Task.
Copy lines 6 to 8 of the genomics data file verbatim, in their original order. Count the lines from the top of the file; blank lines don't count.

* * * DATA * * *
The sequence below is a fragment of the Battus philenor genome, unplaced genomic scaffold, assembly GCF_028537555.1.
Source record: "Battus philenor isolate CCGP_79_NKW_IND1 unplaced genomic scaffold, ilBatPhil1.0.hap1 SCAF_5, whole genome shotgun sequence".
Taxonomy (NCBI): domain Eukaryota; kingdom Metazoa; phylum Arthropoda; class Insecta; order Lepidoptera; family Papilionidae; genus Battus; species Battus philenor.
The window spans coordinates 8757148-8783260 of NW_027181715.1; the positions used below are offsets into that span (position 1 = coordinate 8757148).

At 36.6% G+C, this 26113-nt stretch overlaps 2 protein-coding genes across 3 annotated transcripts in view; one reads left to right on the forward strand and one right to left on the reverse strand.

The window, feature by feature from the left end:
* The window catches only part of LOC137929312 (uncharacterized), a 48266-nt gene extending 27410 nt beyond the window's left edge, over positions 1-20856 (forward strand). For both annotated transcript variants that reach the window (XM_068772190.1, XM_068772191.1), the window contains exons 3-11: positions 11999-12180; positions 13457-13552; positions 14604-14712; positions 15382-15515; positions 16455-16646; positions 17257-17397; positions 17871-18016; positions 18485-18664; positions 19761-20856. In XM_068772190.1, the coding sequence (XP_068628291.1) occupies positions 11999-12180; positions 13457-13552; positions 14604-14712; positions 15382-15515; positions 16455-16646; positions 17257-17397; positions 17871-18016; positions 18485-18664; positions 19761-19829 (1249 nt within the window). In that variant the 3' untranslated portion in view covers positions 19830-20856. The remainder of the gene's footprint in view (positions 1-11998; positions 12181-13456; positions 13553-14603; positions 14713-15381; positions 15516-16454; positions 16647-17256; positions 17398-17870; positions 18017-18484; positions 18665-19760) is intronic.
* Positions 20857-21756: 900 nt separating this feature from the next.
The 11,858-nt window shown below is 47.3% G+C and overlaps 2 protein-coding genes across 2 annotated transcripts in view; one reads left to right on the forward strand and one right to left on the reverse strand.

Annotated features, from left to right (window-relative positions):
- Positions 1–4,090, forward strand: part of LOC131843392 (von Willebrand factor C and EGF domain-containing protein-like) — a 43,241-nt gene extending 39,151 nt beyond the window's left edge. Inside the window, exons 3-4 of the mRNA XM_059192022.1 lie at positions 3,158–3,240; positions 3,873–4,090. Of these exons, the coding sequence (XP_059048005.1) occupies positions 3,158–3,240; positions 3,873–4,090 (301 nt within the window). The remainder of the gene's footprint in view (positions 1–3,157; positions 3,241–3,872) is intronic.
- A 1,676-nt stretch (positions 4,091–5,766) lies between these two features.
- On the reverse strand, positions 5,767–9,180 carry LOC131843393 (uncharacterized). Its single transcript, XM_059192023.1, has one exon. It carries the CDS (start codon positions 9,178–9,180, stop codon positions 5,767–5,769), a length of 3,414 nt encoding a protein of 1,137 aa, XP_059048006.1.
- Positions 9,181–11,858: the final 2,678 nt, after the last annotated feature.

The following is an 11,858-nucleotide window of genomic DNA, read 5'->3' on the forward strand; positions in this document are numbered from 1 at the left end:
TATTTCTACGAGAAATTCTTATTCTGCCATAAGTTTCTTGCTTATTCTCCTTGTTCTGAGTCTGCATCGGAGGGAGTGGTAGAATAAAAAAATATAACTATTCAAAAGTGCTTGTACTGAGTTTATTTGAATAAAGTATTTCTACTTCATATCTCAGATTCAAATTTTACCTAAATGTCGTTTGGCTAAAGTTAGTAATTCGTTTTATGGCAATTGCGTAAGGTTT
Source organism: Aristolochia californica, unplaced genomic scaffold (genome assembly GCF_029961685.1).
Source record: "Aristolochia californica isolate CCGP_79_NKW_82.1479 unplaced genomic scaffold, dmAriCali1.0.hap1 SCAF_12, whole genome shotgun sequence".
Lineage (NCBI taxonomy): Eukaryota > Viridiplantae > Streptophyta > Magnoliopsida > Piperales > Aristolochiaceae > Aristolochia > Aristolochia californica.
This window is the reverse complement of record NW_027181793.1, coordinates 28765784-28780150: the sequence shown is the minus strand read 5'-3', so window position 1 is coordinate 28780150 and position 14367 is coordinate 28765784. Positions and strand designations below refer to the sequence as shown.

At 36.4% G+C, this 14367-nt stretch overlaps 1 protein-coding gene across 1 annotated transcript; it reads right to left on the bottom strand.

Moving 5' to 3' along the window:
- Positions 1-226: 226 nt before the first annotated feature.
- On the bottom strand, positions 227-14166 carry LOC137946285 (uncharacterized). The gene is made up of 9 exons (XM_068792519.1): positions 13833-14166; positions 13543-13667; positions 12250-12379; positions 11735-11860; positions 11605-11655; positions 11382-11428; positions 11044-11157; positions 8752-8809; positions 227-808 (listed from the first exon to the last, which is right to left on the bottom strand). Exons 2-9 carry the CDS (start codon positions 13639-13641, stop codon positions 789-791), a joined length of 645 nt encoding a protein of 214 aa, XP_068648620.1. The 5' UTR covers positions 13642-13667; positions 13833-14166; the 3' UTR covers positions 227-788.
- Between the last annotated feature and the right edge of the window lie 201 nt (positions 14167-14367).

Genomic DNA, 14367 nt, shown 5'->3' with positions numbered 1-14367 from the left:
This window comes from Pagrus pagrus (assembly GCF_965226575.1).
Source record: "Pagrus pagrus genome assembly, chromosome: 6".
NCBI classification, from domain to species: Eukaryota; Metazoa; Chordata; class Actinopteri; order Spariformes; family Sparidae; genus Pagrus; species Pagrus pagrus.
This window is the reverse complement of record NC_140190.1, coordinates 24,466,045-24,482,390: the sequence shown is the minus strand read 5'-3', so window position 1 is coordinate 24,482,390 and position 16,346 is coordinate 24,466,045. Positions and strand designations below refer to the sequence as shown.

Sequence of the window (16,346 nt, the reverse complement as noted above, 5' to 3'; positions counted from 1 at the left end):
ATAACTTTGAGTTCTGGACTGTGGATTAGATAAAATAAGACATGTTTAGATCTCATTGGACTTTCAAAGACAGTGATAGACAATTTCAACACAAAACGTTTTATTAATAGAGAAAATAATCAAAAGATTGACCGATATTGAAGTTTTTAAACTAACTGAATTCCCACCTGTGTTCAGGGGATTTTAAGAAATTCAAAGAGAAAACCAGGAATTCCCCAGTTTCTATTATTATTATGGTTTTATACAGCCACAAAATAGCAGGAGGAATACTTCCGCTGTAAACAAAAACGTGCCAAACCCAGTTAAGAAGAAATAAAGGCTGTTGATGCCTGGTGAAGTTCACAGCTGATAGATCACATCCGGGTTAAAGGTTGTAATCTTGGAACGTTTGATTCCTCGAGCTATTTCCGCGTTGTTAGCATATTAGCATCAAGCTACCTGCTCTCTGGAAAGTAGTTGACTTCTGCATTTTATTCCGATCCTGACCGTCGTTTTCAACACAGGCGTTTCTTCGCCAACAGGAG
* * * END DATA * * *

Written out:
The window, feature by feature from the left end:
* The window catches only part of LOC137929312 (uncharacterized), a 48266-nt gene extending 27410 nt beyond the window's left edge, over positions 1-20856 (forward strand). For both annotated transcript variants that reach the window (XM_068772190.1, XM_068772191.1), the window contains exons 3-11: positions 11999-12180; positions 13457-13552; positions 14604-14712; positions 15382-15515; positions 16455-16646; positions 17257-17397; positions 17871-18016; positions 18485-18664; positions 19761-20856. In XM_068772190.1, the coding sequence (XP_068628291.1) occupies positions 11999-12180; positions 13457-13552; positions 14604-14712; positions 15382-15515; positions 16455-16646; positions 17257-17397; positions 17871-18016; positions 18485-18664; positions 19761-19829 (1249 nt within the window). In that variant the 3' untranslated portion in view covers positions 19830-20856. The remainder of the gene's footprint in view (positions 1-11998; positions 12181-13456; positions 13553-14603; positions 14713-15381; positions 15516-16454; positions 16647-17256; positions 17398-17870; positions 18017-18484; positions 18665-19760) is intronic.
* Positions 20857-21756: 900 nt separating this feature from the next.